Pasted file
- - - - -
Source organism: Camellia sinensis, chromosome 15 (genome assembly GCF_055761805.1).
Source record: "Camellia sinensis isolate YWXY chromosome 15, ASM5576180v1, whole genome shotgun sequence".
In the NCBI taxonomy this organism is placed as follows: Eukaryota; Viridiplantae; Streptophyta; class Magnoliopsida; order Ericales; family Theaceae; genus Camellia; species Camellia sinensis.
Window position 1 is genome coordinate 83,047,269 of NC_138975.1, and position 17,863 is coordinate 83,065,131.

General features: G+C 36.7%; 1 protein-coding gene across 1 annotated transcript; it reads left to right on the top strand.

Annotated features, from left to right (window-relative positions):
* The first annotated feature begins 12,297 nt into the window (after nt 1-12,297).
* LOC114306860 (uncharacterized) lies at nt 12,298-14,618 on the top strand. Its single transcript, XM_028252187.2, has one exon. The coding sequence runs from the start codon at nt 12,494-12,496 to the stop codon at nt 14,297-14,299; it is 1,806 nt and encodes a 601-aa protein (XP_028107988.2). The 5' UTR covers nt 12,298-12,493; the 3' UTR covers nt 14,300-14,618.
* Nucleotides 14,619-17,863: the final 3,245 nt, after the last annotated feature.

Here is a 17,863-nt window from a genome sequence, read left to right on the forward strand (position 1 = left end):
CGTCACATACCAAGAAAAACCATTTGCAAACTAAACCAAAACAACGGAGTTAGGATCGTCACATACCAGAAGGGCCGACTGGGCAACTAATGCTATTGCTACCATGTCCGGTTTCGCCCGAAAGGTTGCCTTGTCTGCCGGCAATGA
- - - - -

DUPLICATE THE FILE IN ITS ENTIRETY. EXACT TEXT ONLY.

Source organism: Camellia sinensis, chromosome 15 (genome assembly GCF_055761805.1).
Source record: "Camellia sinensis isolate YWXY chromosome 15, ASM5576180v1, whole genome shotgun sequence".
In the NCBI taxonomy this organism is placed as follows: Eukaryota; Viridiplantae; Streptophyta; class Magnoliopsida; order Ericales; family Theaceae; genus Camellia; species Camellia sinensis.
Window position 1 is genome coordinate 83,047,269 of NC_138975.1, and position 17,863 is coordinate 83,065,131.

General features: G+C 36.7%; 1 protein-coding gene across 1 annotated transcript; it reads left to right on the top strand.

Annotated features, from left to right (window-relative positions):
* The first annotated feature begins 12,297 nt into the window (after nt 1-12,297).
* LOC114306860 (uncharacterized) lies at nt 12,298-14,618 on the top strand. Its single transcript, XM_028252187.2, has one exon. The coding sequence runs from the start codon at nt 12,494-12,496 to the stop codon at nt 14,297-14,299; it is 1,806 nt and encodes a 601-aa protein (XP_028107988.2). The 5' UTR covers nt 12,298-12,493; the 3' UTR covers nt 14,300-14,618.
* Nucleotides 14,619-17,863: the final 3,245 nt, after the last annotated feature.

Here is a 17,863-nt window from a genome sequence, read left to right on the forward strand (position 1 = left end):
CGTCACATACCAAGAAAAACCATTTGCAAACTAAACCAAAACAACGGAGTTAGGATCGTCACATACCAGAAGGGCCGACTGGGCAACTAATGCTATTGCTACCATGTCCGGTTTCGCCCGAAAGGTTGCCTTGTCTGCCGGCAATGA